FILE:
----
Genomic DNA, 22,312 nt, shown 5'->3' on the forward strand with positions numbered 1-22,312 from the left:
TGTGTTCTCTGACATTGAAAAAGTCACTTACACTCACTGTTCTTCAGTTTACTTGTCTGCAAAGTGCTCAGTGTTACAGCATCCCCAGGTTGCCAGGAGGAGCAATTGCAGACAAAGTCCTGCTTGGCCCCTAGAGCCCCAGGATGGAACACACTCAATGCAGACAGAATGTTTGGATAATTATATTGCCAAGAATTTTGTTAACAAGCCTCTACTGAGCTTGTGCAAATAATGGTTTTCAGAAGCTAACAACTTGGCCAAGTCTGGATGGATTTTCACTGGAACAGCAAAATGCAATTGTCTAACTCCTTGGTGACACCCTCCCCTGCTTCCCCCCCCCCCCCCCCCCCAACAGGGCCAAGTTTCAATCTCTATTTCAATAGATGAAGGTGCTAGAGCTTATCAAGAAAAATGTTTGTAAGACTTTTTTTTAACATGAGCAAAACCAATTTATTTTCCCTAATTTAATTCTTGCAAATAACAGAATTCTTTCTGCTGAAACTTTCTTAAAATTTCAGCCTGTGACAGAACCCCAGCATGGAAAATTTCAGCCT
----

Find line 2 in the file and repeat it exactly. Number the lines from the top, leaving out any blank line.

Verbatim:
TGTGTTCTCTGACATTGAAAAAGTCACTTACACTCACTGTTCTTCAGTTTACTTGTCTGCAAAGTGCTCAGTGTTACAGCATCCCCAGGTTGCCAGGAGGAGCAATTGCAGACAAAGTCCTGCTTGGCCCCTAGAGCCCCAGGATGGAACACACTCAATGCAGACAGAATGTTTGGATAATTATATTGCCAAGAATTTTGTTAACAAGCCTCTACTGAGCTTGTGCAAATAATGGTTTTCAGAAGCTAACAACTTGGCCAAGTCTGGATGGATTTTCACTGGAACAGCAAAATGCAATTGTCTAACTCCTTGGTGACACCCTCCCCTGCTTCCCCCCCCCCCCCCCCCCCAACAGGGCCAAGTTTCAATCTCTATTTCAATAGATGAAGGTGCTAGAGCTTATCAAGAAAAATGTTTGTAAGACTTTTTTTTAACATGAGCAAAACCAATTTATTTTCCCTAATTTAATTCTTGCAAATAACAGAATTCTTTCTGCTGAAACTTTCTTAAAATTTCAGCCTGTGACAGAACCCCAGCATGGAAAATTTCAGCCT